Pioneering care pledge as £100m hospital welcomes first patients
THE first of two new hospitals, each costing £100 million, opened in Scotland yesterday with the promise to revolutionise patient care.
The New Stobhill Hospital in north Glasgow – built on the same site as the old centre – welcomed the first patients through its doors.
It comes just three weeks before the New Victoria Hospital opens in the city's southside, a short distance from its current site.
Plans to redesign health provision across Scotland, including downgrading some sites and removing A&Es, have caused controversy in recent years.
But yesterday there was praise for the new patient-friendly Stobhill building.
Margaret Watt, of the Scottish Patients Association who has visited the Stobhill site, said: "It's a stunning hospital and I think the patients will appreciate it.
"There is no reason why patients shouldn't feel positive when they go there.
"It's not dark or dingy. It is lovely and light."
Ms Watt said all hospitals should be designed like the Stobhill site in the future.
NHS Greater Glasgow and Clyde said the new hospital would mean that 30,000 patients needing surgery would be able to be treated as day cases rather than having to stay overnight.
Dr Brian Cowan, the board's medical director, said: "Some of the best clinical teams in the country have been behind the development of this new way of delivering clinical care.
"Health professionals believe these two significant hospitals will improve the patient experience by delivering swifter treatment, fewer hospital visits and enable NHS staff to work more effectively."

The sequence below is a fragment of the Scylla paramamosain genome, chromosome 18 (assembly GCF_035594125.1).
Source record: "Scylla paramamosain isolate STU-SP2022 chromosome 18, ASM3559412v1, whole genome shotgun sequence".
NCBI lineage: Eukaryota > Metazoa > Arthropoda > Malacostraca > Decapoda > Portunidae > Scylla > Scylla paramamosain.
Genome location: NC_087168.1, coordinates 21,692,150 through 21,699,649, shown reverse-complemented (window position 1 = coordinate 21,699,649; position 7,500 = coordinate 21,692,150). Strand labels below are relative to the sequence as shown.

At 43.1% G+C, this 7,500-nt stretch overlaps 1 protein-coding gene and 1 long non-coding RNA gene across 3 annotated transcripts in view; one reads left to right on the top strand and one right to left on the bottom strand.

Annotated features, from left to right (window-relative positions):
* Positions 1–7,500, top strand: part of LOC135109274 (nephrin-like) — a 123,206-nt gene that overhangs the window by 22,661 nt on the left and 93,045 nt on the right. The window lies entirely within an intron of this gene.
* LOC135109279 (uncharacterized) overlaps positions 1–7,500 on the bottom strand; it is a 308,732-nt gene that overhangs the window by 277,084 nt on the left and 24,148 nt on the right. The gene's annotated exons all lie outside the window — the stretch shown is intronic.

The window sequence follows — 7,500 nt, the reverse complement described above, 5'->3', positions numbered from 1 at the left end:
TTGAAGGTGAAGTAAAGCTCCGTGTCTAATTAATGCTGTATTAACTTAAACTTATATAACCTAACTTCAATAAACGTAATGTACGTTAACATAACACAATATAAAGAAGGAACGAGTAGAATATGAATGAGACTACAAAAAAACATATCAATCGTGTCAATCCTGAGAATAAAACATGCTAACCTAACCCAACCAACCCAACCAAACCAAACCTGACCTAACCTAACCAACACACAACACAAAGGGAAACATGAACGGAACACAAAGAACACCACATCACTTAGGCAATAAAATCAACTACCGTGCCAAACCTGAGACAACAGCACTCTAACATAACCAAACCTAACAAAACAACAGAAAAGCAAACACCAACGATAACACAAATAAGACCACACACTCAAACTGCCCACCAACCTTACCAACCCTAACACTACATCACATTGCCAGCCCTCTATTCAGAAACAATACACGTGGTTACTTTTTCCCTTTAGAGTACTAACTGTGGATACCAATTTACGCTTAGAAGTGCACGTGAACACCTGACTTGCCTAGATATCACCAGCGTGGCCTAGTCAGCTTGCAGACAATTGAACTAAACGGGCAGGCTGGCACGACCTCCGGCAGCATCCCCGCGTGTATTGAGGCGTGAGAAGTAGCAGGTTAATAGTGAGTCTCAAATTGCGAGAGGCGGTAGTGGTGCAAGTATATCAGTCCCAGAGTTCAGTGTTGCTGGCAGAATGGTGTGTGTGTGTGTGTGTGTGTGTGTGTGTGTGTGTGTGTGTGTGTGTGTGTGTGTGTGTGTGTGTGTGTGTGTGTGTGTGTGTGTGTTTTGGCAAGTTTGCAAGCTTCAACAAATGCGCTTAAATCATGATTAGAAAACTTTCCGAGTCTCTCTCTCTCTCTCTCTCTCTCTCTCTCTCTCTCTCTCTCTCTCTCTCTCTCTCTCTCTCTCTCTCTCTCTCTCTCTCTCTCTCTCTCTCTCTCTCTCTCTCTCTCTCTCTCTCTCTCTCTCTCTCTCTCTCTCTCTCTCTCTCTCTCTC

The day surgery units at the two hospitals will handle cases such as hernia repair, removal of breast lumps and cataract operations.
The hospitals will provide traditional outpatients' clinics, but also one-stop clinics where patients have a number of different investigations and appointments during the same visit.
Specialist services at both sites will include cardiology, renal dialysis for kidney patients and gynaecology.
Both hospitals will also have minor injury units, which will open from 9am to 9pm every day and be staffed by emergency nurse practitioners.
Some have questioned whether such units can replace traditional A&E departments which have faced closures in recent years.
But NHS Greater Glasgow and Clyde said around half of patients currently going to A&E could be more appropriately dealt with at minor injury sites.
They said this meant that more seriously injured patients could be seen more quickly in A&E units. Casualty departments at the two old hospitals, and other units, will continue to run for the foreseeable future while services are transferred to the new sites and elsewhere in the city.
The new hospitals will also have MRI scanners for the first time, meaning patients no longer have to travel to other units in Glasgow.
The hospitals are running a "paperlite" system which will be phased in to reduce the amount of paper record and files.
NHS Greater Glasgow and Clyde was unable to say what would happen to the sites of the old hospitals, or whether land would be sold.
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